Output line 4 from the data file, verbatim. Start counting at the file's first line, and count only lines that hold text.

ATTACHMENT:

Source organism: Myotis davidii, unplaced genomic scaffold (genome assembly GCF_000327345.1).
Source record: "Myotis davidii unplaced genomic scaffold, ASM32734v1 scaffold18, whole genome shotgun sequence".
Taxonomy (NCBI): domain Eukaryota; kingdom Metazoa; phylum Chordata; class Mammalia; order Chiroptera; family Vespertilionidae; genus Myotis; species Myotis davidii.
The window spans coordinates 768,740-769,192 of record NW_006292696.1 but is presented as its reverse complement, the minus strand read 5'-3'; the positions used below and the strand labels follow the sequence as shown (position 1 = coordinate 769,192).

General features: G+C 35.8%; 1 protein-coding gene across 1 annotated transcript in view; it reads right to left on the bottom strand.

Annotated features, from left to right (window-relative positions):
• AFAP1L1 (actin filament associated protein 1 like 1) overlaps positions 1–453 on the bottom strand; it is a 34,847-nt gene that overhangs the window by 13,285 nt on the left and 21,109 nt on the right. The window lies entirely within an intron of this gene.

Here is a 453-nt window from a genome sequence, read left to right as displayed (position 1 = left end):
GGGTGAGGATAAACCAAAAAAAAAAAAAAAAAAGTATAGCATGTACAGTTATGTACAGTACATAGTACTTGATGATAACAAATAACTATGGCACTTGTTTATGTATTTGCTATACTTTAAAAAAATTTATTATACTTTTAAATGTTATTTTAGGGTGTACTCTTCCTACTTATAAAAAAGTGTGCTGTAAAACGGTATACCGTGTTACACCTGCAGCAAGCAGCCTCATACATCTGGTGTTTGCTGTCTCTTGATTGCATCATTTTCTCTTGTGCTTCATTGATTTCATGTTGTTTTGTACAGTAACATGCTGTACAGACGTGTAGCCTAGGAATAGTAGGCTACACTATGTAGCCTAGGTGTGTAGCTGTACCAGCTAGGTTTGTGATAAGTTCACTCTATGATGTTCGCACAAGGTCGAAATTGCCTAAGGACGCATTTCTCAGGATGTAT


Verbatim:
The window spans coordinates 768,740-769,192 of record NW_006292696.1 but is presented as its reverse complement, the minus strand read 5'-3'; the positions used below and the strand labels follow the sequence as shown (position 1 = coordinate 769,192).